Friday, 2 November 2007

In the company of wolves

Phew, we survived, but only just!

After ten years of working in Ethiopia, Diana and I kept saying we ought to take some time to see the rest of the country - we finally did it. We organised a trek with 'Walks Worldwide' through the Simien Moutains in the far north of the country, on foot (but with four hill mules to help us out).

It was wonderful, but I have to admit, it was so knackering that there were three or four days when I really thought I wasn't going to make it.

At one stage we climbed over a col at 4200 metres high - I felt sick and ill, and very, very old! I am eternally grateful to Simon (one of the mules) who gave me a helping hand one afternoon when I was struggling up through a thousand foot of alpine forest.

But of course the payback for all that suffering is the stupendous view you get from the top.

And the wildlife.

We lay on our stomachs on a bed of pungent wild thyme, perched on the edge of a two thousand foot cliff, looking down at a group of Walia Ibex (the males equipped with enormous semi-circular horns) grazing on a ledge below amongst giant lobelia trees. At the same time, lammergeiers ('bearded' vultures) and Lanner falcons swooped and soared on the up-currents, whizzing unconcerned a mere twenty feet in front of us.
Then one morning, as we were again struggling upwards, we heard that distinctive bark, answered by a yowl. Wolf! Frantically we searched the hillside with our binos, then suddenly, with his eagle-eyes our scout spotted one.

The Abyssinian Wolf, or Simien Fox - now one of the rarest animals in the world, is reduced to probably only twenty or so individuals in the Simiens, though there are probably still about a hundred in the southern Bale mountains.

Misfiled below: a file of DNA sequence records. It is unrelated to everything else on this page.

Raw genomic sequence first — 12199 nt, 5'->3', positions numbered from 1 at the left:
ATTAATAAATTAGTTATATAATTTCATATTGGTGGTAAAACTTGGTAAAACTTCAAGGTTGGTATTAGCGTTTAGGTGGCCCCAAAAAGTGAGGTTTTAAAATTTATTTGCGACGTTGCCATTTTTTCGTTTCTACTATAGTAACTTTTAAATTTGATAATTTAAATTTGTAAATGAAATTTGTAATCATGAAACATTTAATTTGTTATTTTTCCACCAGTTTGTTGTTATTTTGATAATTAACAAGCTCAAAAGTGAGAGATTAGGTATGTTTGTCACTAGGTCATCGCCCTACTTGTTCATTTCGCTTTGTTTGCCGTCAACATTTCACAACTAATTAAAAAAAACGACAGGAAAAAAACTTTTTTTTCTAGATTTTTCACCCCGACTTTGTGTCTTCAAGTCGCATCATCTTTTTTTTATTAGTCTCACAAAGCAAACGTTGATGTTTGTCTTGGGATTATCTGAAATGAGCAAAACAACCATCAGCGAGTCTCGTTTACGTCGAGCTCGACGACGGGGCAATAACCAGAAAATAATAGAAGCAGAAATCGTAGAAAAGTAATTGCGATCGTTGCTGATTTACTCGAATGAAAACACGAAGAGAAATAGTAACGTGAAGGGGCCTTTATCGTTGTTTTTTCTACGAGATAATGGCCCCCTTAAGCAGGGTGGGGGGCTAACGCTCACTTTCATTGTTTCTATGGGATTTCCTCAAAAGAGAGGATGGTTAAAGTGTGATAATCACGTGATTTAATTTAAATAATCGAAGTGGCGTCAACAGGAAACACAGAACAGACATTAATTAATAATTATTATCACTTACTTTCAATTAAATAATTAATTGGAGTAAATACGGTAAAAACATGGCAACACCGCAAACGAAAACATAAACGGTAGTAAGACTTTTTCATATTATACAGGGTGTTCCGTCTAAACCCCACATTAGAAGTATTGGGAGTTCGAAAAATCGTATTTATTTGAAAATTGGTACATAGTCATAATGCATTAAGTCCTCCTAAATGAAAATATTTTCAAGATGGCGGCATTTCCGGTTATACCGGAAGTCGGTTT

'Our' one, a beautiful pinkish-orange with white throat and chest, trotted up to the skyline, before posing for us, silhouetted against the dawn sky, and calling occasionally to his mate, before finally disappearing again, as suddenly as he'd appeared.

They feed on small rodents, particularly the Abyssinian rat - which needs long tussock grass, and so is suffering from the overgrazing of villagers' goats and sheep. They also prey on the beautiful Gelada baboons, adapted to the freezing cold of the high places by their long, thick coats. The baboons also feed on the grasslands, but sleep at night on the cliff ledges for safety. So a battle of wits develops between wolf and baboon - hunger or safety?

Sadly though, for once it is not loss of habitat that is wiping out the wolf, but his cousin the domestic dog. Or more accurately the diseases the village dogs carry and spread to them - distemper, parvo and perhaps even rabies. These diseases have already wiped out the Golden Jackal from the mountains. A simple, cheap programme of vaccinating the local sheepdogs would go a long way to preserving these wonderful creatures.

The flowers were breathtaking. Whole hillsides of red-hot pokers, lillies and exotic shrubs, with African marigolds filling in the spaces, and of course hosts of butterflies and small birds, including irridescent Sunbirds drinking the nectar.
The people were fabulous too. For them we must appear as if from outer space, and with unbelievable wealth compared with their simple lifestyles. Yet we met nothing but kindness and hospitality.

But the starkness and brutality of life in the mountains was brought abruptly home to us one night, as we camped in an isolated village at the edge of the plateau. We were woken at midnight by groans and moans from a grass-thatched hut about fifteen feet away. A young woman was in labour, and there was nothing that could be done to help her. Mercifully nature did not need any help that night, and about five o'clock in the morning we heard the little cries that said another life had come into the world. But twenty miles from the nearest track, and even then perhaps a day's drive to the nearest doctor - it was very clear to us how hard life is for everyone, animals and humans, in those magnificent, towering, mountain fastnesses.

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